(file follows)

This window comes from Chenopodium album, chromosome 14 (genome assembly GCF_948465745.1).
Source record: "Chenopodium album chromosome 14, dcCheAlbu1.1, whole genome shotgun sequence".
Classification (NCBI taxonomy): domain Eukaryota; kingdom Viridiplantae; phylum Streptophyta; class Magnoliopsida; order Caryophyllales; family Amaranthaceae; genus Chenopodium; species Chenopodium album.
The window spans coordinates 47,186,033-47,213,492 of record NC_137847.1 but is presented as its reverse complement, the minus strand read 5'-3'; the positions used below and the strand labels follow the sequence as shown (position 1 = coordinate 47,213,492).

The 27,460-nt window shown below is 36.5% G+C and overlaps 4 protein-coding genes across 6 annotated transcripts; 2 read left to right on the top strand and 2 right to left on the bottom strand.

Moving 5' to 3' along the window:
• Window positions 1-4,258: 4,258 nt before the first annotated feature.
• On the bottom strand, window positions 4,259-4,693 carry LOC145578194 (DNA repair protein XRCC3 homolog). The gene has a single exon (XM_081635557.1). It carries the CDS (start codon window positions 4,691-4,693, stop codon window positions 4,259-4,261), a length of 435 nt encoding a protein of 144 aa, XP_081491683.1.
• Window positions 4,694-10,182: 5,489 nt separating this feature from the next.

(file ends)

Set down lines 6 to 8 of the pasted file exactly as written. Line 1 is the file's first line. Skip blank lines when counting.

Moving 5' to 3' along the window:
• Window positions 1-4,258: 4,258 nt before the first annotated feature.
• On the bottom strand, window positions 4,259-4,693 carry LOC145578194 (DNA repair protein XRCC3 homolog). The gene has a single exon (XM_081635557.1). It carries the CDS (start codon window positions 4,691-4,693, stop codon window positions 4,259-4,261), a length of 435 nt encoding a protein of 144 aa, XP_081491683.1.